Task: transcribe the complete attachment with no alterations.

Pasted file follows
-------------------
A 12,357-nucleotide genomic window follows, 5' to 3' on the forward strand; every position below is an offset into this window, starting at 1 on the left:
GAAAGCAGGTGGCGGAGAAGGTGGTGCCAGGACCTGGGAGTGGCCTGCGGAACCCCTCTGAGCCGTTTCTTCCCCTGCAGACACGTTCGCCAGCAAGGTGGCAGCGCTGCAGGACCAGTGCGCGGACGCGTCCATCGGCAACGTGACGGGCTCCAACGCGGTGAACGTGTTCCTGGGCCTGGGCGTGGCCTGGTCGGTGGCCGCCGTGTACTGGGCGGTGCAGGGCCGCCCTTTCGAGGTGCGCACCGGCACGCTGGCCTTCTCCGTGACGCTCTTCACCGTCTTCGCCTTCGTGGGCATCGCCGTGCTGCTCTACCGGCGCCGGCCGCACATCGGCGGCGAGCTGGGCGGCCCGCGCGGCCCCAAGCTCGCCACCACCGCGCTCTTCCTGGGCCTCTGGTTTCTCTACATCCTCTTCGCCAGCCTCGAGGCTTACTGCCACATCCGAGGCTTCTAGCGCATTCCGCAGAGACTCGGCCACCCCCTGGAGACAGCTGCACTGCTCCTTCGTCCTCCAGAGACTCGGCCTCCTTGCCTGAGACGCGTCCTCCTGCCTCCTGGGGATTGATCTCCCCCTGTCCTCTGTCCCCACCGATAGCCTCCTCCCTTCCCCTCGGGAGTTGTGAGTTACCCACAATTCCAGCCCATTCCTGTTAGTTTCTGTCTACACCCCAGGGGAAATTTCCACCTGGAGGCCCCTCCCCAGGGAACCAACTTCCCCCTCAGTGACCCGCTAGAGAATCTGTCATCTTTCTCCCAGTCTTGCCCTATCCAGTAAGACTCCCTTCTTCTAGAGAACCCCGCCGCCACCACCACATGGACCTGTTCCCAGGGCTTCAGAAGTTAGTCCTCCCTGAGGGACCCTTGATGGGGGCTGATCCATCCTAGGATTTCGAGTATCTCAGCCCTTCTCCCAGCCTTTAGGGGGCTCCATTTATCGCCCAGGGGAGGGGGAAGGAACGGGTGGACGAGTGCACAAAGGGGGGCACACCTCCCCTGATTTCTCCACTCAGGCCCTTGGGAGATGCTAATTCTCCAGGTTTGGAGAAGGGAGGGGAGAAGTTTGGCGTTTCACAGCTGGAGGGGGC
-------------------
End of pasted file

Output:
A 12,357-nucleotide genomic window follows, 5' to 3' on the forward strand; every position below is an offset into this window, starting at 1 on the left:
GAAAGCAGGTGGCGGAGAAGGTGGTGCCAGGACCTGGGAGTGGCCTGCGGAACCCCTCTGAGCCGTTTCTTCCCCTGCAGACACGTTCGCCAGCAAGGTGGCAGCGCTGCAGGACCAGTGCGCGGACGCGTCCATCGGCAACGTGACGGGCTCCAACGCGGTGAACGTGTTCCTGGGCCTGGGCGTGGCCTGGTCGGTGGCCGCCGTGTACTGGGCGGTGCAGGGCCGCCCTTTCGAGGTGCGCACCGGCACGCTGGCCTTCTCCGTGACGCTCTTCACCGTCTTCGCCTTCGTGGGCATCGCCGTGCTGCTCTACCGGCGCCGGCCGCACATCGGCGGCGAGCTGGGCGGCCCGCGCGGCCCCAAGCTCGCCACCACCGCGCTCTTCCTGGGCCTCTGGTTTCTCTACATCCTCTTCGCCAGCCTCGAGGCTTACTGCCACATCCGAGGCTTCTAGCGCATTCCGCAGAGACTCGGCCACCCCCTGGAGACAGCTGCACTGCTCCTTCGTCCTCCAGAGACTCGGCCTCCTTGCCTGAGACGCGTCCTCCTGCCTCCTGGGGATTGATCTCCCCCTGTCCTCTGTCCCCACCGATAGCCTCCTCCCTTCCCCTCGGGAGTTGTGAGTTACCCACAATTCCAGCCCATTCCTGTTAGTTTCTGTCTACACCCCAGGGGAAATTTCCACCTGGAGGCCCCTCCCCAGGGAACCAACTTCCCCCTCAGTGACCCGCTAGAGAATCTGTCATCTTTCTCCCAGTCTTGCCCTATCCAGTAAGACTCCCTTCTTCTAGAGAACCCCGCCGCCACCACCACATGGACCTGTTCCCAGGGCTTCAGAAGTTAGTCCTCCCTGAGGGACCCTTGATGGGGGCTGATCCATCCTAGGATTTCGAGTATCTCAGCCCTTCTCCCAGCCTTTAGGGGGCTCCATTTATCGCCCAGGGGAGGGGGAAGGAACGGGTGGACGAGTGCACAAAGGGGGGCACACCTCCCCTGATTTCTCCACTCAGGCCCTTGGGAGATGCTAATTCTCCAGGTTTGGAGAAGGGAGGGGAGAAGTTTGGCGTTTCACAGCTGGAGGGGGC